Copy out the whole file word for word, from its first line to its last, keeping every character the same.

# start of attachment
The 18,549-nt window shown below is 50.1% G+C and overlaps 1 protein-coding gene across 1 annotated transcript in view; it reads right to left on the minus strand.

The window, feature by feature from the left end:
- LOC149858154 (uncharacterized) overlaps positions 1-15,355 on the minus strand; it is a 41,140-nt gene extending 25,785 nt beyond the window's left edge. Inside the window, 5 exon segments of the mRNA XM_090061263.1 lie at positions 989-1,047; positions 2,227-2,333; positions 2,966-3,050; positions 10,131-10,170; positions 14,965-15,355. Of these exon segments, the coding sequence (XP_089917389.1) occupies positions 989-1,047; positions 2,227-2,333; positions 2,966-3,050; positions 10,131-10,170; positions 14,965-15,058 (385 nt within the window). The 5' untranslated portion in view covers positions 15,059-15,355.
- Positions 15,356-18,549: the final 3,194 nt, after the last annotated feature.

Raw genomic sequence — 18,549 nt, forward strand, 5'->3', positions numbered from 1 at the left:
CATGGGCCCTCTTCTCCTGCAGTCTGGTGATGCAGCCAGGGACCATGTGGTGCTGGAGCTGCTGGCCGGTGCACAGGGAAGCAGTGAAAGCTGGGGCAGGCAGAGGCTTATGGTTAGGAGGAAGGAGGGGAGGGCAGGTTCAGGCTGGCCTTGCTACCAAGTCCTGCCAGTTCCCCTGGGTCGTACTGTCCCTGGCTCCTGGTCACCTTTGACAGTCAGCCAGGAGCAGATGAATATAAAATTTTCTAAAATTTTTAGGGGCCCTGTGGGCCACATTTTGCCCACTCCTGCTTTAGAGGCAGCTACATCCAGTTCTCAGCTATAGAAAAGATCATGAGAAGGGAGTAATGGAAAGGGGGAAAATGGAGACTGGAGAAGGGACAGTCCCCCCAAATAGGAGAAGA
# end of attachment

The 18,549-nt window shown below is 50.1% G+C and overlaps 1 protein-coding gene across 1 annotated transcript in view; it reads right to left on the minus strand.

The window, feature by feature from the left end:
- LOC149858154 (uncharacterized) overlaps positions 1-15,355 on the minus strand; it is a 41,140-nt gene extending 25,785 nt beyond the window's left edge. Inside the window, 5 exon segments of the mRNA XM_090061263.1 lie at positions 989-1,047; positions 2,227-2,333; positions 2,966-3,050; positions 10,131-10,170; positions 14,965-15,355. Of these exon segments, the coding sequence (XP_089917389.1) occupies positions 989-1,047; positions 2,227-2,333; positions 2,966-3,050; positions 10,131-10,170; positions 14,965-15,058 (385 nt within the window). The 5' untranslated portion in view covers positions 15,059-15,355.
- Positions 15,356-18,549: the final 3,194 nt, after the last annotated feature.

Raw genomic sequence — 18,549 nt, forward strand, 5'->3', positions numbered from 1 at the left:
CATGGGCCCTCTTCTCCTGCAGTCTGGTGATGCAGCCAGGGACCATGTGGTGCTGGAGCTGCTGGCCGGTGCACAGGGAAGCAGTGAAAGCTGGGGCAGGCAGAGGCTTATGGTTAGGAGGAAGGAGGGGAGGGCAGGTTCAGGCTGGCCTTGCTACCAAGTCCTGCCAGTTCCCCTGGGTCGTACTGTCCCTGGCTCCTGGTCACCTTTGACAGTCAGCCAGGAGCAGATGAATATAAAATTTTCTAAAATTTTTAGGGGCCCTGTGGGCCACATTTTGCCCACTCCTGCTTTAGAGGCAGCTACATCCAGTTCTCAGCTATAGAAAAGATCATGAGAAGGGAGTAATGGAAAGGGGGAAAATGGAGACTGGAGAAGGGACAGTCCCCCCAAATAGGAGAAGA